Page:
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West Nile makes its first stop in Belleville

By Kristen Oelschlagel



BELLEVILLE (25/07/12) Aptie Sookoo, public health inspector with the Hastings and Prince Edward Counties Health Unit, sets up a mosquito trap on Queen St. in Belleville. Photo by Kristen Oelschlagel.

West Nile virus has made another appearance in the area, and it could have some potentially devastating health effects.

The first pool of mosquitoes in Hastings and Prince Edward Counties to test positive for West Nile Virus were found in Belleville. Serwotka said the mosquitoes, collected on July 17, were from a trap in the south central area of Belleville, in a residential area not far from downtown. The group of mosquitoes from the trap was sent to GDG Laboratory where they tested positive for West Nile.

“Seriousness varies depending on the individual. We’ve learned that West Nile is a rather mild disease but in some cases people do develop an encephalitis that can be quite severe and potentially kill you,” said Eric Serwotka, director of environmental health for the Hastings and Prince Edward Counties Health Unit.

Residents who live in the city might actually be at a greater risk for catching the virus than those who live in the country. Serwotka said mosquitoes in urban areas are more likely to carry West Nile than the ones out in a bush area.

“There’s only two or three kinds (of mosquitoes) where West Nile is likely to be a problem. That mosquito population tends to be found in urban areas because the types of mosquitoes associated with the virus tend to dwell in catch basins and protected areas,” he said.

While people are susceptible to the virus, Serwotka said most animals aren’t. Other than birds, the only animals that tend to be sensitive to it are horses so it’s unlikely the virus will affect any house pets.

Serwotka said cases tend to come up between mid-July to late August, but that the number of cases has decreased over the years.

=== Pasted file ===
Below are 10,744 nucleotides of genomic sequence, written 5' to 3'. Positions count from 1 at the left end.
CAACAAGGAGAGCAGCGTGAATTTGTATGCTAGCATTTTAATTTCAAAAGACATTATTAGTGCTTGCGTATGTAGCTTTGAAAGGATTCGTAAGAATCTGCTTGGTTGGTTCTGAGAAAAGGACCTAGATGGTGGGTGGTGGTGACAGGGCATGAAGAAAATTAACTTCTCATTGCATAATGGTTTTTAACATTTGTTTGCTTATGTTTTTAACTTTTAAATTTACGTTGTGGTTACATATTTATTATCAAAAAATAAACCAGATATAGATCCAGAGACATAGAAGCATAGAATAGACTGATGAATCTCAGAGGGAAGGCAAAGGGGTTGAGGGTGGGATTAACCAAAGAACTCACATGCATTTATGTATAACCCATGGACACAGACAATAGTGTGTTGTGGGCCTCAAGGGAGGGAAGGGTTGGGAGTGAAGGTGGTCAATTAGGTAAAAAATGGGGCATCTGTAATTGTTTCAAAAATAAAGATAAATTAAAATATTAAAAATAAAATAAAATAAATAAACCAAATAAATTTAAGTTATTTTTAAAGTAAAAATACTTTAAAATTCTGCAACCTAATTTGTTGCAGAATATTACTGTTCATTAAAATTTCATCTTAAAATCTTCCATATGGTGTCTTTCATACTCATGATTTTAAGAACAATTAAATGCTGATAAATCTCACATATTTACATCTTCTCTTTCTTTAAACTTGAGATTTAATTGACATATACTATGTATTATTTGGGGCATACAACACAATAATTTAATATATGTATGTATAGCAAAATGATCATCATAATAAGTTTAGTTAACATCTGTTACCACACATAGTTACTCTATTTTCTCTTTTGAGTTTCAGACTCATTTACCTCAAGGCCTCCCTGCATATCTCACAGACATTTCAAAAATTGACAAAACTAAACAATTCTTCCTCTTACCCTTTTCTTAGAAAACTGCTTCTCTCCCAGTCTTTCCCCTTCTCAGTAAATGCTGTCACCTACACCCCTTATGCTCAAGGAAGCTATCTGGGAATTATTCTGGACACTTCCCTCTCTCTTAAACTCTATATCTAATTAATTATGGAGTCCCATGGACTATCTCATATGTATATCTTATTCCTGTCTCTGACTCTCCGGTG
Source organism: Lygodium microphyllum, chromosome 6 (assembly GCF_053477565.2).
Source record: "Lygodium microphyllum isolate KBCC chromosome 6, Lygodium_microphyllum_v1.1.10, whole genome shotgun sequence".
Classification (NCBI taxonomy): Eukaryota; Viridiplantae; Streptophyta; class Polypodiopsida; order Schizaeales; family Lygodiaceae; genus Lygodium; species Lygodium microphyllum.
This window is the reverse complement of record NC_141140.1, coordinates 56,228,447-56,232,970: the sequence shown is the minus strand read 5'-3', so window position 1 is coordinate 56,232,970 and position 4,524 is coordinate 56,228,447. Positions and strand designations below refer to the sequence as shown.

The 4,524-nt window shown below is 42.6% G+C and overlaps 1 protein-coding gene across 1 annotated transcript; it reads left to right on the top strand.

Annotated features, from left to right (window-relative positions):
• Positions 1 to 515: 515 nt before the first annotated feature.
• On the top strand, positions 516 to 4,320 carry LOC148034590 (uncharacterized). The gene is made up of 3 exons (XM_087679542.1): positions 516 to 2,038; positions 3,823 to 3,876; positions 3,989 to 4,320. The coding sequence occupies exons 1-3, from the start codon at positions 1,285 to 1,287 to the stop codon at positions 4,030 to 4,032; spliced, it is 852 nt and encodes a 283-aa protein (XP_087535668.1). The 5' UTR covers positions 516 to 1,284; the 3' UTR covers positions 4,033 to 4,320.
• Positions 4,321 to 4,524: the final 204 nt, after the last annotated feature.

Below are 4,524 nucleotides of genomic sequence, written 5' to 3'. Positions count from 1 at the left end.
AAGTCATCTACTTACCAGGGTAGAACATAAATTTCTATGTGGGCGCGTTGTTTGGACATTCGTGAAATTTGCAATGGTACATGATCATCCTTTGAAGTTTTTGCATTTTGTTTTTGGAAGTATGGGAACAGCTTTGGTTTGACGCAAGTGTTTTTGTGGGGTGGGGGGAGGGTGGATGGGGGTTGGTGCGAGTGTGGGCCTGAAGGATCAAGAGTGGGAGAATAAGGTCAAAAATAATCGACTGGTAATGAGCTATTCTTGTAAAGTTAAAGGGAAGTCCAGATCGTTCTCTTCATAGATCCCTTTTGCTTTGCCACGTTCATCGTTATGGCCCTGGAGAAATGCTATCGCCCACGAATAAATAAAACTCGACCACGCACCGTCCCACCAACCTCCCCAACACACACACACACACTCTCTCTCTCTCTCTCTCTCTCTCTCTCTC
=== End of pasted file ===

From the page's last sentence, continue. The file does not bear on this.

“We had a couple positive mosquito pools and a human case last year, but it seems to have decreased since we first started following it,” he said.

The confirmed case of West Nile in mosquitoes came shortly after two dead birds in Prince Edward County tested positive for the virus.

“I think it’s a pretty good indicator that it’s in our area and it’s active. I can’t say that it’s not in other parts of the area besides the one with the positive trap found. Mosquitoes generally only travel up to half a kilometer, but birds can travel quite a bit farther,” Serwotka said.

He said there are things the health unit is doing to reduce mosquito breeding areas.

“If there’s any standing water or poor drainage we would act on that and investigate. We would let property owners know they’re obligated to get rid of the standing water (on their property) and if there’s a municipal drainage issue we would ask the municipality to clean it up.”

If the virus becomes a growing problem, larvicides or something similar could be used to kill the mosquito larvae but only as a last resort.

To protect yourself from the virus, the health unit recommends people use mosquito repellent containing DEET, cover exposed skin with light coloured clothing, and make sure there is no stagnant water on their property.